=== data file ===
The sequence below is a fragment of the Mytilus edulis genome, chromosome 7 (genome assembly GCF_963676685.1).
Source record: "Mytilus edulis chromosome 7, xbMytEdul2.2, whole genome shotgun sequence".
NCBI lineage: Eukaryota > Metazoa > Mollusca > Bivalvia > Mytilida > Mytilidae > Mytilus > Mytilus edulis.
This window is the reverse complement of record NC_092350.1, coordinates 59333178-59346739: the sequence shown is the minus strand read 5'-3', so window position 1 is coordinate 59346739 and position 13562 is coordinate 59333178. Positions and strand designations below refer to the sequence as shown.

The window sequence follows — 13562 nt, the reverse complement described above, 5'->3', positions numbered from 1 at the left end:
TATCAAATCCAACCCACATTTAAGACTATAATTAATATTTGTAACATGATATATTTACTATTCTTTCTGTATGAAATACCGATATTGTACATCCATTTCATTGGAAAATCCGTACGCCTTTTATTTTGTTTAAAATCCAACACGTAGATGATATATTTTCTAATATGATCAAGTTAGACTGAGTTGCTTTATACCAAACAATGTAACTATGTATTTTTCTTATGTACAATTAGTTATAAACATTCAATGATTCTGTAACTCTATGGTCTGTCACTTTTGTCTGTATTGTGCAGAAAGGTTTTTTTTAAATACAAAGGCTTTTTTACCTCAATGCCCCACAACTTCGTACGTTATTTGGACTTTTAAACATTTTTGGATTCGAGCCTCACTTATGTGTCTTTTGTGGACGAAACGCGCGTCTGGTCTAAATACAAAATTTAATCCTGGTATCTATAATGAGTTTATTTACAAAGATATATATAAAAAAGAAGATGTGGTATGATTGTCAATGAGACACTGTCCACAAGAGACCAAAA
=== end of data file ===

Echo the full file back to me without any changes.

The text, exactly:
The sequence below is a fragment of the Mytilus edulis genome, chromosome 7 (genome assembly GCF_963676685.1).
Source record: "Mytilus edulis chromosome 7, xbMytEdul2.2, whole genome shotgun sequence".
NCBI lineage: Eukaryota > Metazoa > Mollusca > Bivalvia > Mytilida > Mytilidae > Mytilus > Mytilus edulis.
This window is the reverse complement of record NC_092350.1, coordinates 59333178-59346739: the sequence shown is the minus strand read 5'-3', so window position 1 is coordinate 59346739 and position 13562 is coordinate 59333178. Positions and strand designations below refer to the sequence as shown.

The window sequence follows — 13562 nt, the reverse complement described above, 5'->3', positions numbered from 1 at the left end:
TATCAAATCCAACCCACATTTAAGACTATAATTAATATTTGTAACATGATATATTTACTATTCTTTCTGTATGAAATACCGATATTGTACATCCATTTCATTGGAAAATCCGTACGCCTTTTATTTTGTTTAAAATCCAACACGTAGATGATATATTTTCTAATATGATCAAGTTAGACTGAGTTGCTTTATACCAAACAATGTAACTATGTATTTTTCTTATGTACAATTAGTTATAAACATTCAATGATTCTGTAACTCTATGGTCTGTCACTTTTGTCTGTATTGTGCAGAAAGGTTTTTTTTAAATACAAAGGCTTTTTTACCTCAATGCCCCACAACTTCGTACGTTATTTGGACTTTTAAACATTTTTGGATTCGAGCCTCACTTATGTGTCTTTTGTGGACGAAACGCGCGTCTGGTCTAAATACAAAATTTAATCCTGGTATCTATAATGAGTTTATTTACAAAGATATATATAAAAAAGAAGATGTGGTATGATTGTCAATGAGACACTGTCCACAAGAGACCAAAA